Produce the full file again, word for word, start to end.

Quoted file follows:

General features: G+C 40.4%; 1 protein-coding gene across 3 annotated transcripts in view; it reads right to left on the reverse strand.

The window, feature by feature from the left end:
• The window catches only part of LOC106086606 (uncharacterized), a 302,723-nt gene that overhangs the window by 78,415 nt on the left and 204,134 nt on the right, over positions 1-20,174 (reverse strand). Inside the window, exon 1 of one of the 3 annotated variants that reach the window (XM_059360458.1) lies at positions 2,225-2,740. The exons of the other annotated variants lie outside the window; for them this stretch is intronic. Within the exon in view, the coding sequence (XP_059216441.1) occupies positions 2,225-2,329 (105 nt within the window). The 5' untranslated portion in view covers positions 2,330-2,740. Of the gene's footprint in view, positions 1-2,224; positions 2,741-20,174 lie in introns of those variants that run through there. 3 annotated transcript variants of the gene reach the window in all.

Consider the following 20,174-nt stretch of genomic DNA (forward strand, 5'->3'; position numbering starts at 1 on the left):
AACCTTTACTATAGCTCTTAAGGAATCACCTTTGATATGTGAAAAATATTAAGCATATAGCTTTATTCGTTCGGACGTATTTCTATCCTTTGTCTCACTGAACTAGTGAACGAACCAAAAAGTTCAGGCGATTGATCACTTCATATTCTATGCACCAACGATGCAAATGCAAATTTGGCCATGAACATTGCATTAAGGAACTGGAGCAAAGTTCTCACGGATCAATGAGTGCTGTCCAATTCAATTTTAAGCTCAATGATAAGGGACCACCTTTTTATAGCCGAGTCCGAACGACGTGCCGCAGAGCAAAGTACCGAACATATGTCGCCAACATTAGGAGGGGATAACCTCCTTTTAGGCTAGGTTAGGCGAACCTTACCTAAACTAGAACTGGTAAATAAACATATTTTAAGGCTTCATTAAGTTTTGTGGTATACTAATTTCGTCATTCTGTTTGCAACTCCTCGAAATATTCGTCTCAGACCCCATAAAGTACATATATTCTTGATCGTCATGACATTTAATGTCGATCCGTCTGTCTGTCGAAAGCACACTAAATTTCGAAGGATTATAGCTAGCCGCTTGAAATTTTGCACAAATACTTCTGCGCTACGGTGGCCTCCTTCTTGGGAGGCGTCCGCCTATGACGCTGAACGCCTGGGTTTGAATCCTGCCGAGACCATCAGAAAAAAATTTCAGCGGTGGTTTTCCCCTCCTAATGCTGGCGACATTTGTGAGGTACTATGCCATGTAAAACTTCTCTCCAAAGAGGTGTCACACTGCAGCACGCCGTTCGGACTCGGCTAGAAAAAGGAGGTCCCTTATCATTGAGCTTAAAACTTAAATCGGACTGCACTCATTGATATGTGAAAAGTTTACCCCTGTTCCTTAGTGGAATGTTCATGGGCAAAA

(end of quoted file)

General features: G+C 40.4%; 1 protein-coding gene across 3 annotated transcripts in view; it reads right to left on the reverse strand.

The window, feature by feature from the left end:
• The window catches only part of LOC106086606 (uncharacterized), a 302,723-nt gene that overhangs the window by 78,415 nt on the left and 204,134 nt on the right, over positions 1-20,174 (reverse strand). Inside the window, exon 1 of one of the 3 annotated variants that reach the window (XM_059360458.1) lies at positions 2,225-2,740. The exons of the other annotated variants lie outside the window; for them this stretch is intronic. Within the exon in view, the coding sequence (XP_059216441.1) occupies positions 2,225-2,329 (105 nt within the window). The 5' untranslated portion in view covers positions 2,330-2,740. Of the gene's footprint in view, positions 1-2,224; positions 2,741-20,174 lie in introns of those variants that run through there. 3 annotated transcript variants of the gene reach the window in all.

Consider the following 20,174-nt stretch of genomic DNA (forward strand, 5'->3'; position numbering starts at 1 on the left):
AACCTTTACTATAGCTCTTAAGGAATCACCTTTGATATGTGAAAAATATTAAGCATATAGCTTTATTCGTTCGGACGTATTTCTATCCTTTGTCTCACTGAACTAGTGAACGAACCAAAAAGTTCAGGCGATTGATCACTTCATATTCTATGCACCAACGATGCAAATGCAAATTTGGCCATGAACATTGCATTAAGGAACTGGAGCAAAGTTCTCACGGATCAATGAGTGCTGTCCAATTCAATTTTAAGCTCAATGATAAGGGACCACCTTTTTATAGCCGAGTCCGAACGACGTGCCGCAGAGCAAAGTACCGAACATATGTCGCCAACATTAGGAGGGGATAACCTCCTTTTAGGCTAGGTTAGGCGAACCTTACCTAAACTAGAACTGGTAAATAAACATATTTTAAGGCTTCATTAAGTTTTGTGGTATACTAATTTCGTCATTCTGTTTGCAACTCCTCGAAATATTCGTCTCAGACCCCATAAAGTACATATATTCTTGATCGTCATGACATTTAATGTCGATCCGTCTGTCTGTCGAAAGCACACTAAATTTCGAAGGATTATAGCTAGCCGCTTGAAATTTTGCACAAATACTTCTGCGCTACGGTGGCCTCCTTCTTGGGAGGCGTCCGCCTATGACGCTGAACGCCTGGGTTTGAATCCTGCCGAGACCATCAGAAAAAAATTTCAGCGGTGGTTTTCCCCTCCTAATGCTGGCGACATTTGTGAGGTACTATGCCATGTAAAACTTCTCTCCAAAGAGGTGTCACACTGCAGCACGCCGTTCGGACTCGGCTAGAAAAAGGAGGTCCCTTATCATTGAGCTTAAAACTTAAATCGGACTGCACTCATTGATATGTGAAAAGTTTACCCCTGTTCCTTAGTGGAATGTTCATGGGCAAAA